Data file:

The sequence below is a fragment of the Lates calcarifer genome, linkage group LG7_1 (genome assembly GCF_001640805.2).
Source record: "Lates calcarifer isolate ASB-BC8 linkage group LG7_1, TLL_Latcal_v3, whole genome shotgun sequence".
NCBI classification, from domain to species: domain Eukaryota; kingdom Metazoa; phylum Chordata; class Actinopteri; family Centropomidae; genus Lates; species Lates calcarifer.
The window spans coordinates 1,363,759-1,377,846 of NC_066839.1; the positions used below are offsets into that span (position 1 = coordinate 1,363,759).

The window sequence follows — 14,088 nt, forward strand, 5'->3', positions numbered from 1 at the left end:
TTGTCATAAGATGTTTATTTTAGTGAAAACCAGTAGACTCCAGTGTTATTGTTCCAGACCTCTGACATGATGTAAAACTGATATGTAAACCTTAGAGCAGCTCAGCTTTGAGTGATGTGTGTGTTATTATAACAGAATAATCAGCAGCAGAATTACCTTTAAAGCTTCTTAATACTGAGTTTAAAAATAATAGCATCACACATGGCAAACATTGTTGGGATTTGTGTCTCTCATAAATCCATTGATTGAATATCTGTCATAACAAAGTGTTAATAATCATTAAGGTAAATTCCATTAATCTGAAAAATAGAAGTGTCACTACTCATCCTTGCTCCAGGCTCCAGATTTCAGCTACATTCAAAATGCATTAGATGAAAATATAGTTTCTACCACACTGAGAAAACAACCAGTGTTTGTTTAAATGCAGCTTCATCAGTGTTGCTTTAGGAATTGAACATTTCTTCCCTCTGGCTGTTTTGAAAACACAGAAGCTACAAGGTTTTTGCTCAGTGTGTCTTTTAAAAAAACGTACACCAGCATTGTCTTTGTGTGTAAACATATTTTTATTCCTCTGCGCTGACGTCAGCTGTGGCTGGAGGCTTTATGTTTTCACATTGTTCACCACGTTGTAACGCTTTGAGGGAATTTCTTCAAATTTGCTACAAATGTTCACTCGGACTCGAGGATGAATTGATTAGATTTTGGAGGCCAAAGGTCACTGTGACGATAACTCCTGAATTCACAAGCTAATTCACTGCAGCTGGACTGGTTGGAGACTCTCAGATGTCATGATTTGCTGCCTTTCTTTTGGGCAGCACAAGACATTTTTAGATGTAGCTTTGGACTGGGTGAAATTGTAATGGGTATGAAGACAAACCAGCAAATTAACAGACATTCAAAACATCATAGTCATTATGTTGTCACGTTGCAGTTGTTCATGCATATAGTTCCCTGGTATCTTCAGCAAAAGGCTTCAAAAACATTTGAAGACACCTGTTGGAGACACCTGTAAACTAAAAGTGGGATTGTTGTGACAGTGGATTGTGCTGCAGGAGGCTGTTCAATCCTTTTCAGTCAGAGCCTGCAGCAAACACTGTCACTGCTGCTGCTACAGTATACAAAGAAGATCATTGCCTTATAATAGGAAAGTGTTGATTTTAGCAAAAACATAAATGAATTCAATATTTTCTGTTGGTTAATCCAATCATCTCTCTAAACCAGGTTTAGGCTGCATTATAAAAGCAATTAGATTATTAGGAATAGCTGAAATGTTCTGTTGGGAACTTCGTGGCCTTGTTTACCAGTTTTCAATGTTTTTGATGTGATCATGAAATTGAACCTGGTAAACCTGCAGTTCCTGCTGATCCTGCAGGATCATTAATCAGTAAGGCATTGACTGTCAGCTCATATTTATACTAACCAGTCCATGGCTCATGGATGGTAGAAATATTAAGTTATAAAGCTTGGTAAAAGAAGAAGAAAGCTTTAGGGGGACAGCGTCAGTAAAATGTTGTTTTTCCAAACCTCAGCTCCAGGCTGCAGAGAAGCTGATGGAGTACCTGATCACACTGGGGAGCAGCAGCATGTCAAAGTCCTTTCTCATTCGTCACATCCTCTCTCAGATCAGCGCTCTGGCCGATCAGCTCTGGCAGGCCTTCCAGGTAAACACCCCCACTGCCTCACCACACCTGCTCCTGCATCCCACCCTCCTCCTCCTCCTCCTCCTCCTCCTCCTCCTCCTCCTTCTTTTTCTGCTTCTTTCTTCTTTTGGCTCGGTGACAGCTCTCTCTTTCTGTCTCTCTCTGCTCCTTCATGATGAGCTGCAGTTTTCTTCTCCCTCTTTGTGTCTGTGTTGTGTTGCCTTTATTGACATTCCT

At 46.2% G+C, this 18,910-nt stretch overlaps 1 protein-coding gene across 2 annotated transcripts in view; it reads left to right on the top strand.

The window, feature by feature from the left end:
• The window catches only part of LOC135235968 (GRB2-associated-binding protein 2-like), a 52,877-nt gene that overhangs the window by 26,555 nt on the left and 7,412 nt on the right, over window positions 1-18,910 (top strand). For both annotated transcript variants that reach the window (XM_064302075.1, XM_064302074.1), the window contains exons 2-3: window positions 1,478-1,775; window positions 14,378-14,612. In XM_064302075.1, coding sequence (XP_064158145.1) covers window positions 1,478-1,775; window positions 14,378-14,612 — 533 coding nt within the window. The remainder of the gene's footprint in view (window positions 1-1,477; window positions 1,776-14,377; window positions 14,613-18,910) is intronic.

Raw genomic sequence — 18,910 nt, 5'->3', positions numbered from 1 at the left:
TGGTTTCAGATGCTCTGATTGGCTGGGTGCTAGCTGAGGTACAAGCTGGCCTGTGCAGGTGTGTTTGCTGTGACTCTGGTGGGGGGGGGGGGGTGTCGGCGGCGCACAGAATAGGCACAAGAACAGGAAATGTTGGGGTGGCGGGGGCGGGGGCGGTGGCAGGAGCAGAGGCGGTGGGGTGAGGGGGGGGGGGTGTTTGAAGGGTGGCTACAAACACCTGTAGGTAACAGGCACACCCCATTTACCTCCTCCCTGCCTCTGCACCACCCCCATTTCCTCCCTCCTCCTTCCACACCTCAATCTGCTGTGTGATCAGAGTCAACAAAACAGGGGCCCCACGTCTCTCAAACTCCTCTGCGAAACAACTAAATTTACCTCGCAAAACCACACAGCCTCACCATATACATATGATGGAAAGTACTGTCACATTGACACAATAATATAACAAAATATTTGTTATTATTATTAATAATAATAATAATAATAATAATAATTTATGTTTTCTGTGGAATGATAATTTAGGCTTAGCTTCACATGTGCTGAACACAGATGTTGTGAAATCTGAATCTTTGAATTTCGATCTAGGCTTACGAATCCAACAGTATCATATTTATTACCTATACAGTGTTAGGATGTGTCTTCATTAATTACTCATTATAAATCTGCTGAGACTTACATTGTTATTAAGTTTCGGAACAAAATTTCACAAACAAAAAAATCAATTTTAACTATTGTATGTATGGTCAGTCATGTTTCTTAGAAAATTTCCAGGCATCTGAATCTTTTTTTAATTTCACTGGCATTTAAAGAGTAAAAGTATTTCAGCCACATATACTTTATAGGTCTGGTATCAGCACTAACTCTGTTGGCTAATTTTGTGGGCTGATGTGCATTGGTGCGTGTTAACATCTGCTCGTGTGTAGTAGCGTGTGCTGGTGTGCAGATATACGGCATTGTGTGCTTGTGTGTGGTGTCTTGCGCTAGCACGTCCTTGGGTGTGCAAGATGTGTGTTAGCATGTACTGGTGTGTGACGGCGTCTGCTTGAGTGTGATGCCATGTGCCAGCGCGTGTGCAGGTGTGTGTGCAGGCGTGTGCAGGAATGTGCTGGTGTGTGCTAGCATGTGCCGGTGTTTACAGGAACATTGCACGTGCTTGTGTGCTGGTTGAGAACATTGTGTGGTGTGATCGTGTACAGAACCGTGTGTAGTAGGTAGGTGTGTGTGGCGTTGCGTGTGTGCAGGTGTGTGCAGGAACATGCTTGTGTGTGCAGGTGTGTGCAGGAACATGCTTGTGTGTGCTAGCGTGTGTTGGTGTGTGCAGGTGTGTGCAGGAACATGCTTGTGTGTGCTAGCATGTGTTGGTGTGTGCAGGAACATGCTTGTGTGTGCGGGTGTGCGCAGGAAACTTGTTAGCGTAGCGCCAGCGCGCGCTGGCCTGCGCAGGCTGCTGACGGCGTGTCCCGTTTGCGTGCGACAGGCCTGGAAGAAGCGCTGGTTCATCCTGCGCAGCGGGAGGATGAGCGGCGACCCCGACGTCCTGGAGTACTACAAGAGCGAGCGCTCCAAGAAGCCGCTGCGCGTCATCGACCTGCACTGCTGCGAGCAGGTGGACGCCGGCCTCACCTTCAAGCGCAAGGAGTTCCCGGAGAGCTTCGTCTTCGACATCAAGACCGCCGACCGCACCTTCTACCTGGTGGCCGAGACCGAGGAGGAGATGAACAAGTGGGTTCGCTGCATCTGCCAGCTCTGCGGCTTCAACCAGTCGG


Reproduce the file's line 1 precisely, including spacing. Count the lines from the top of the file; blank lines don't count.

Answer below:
The sequence below is a fragment of the Lates calcarifer genome, linkage group LG7_1 (genome assembly GCF_001640805.2).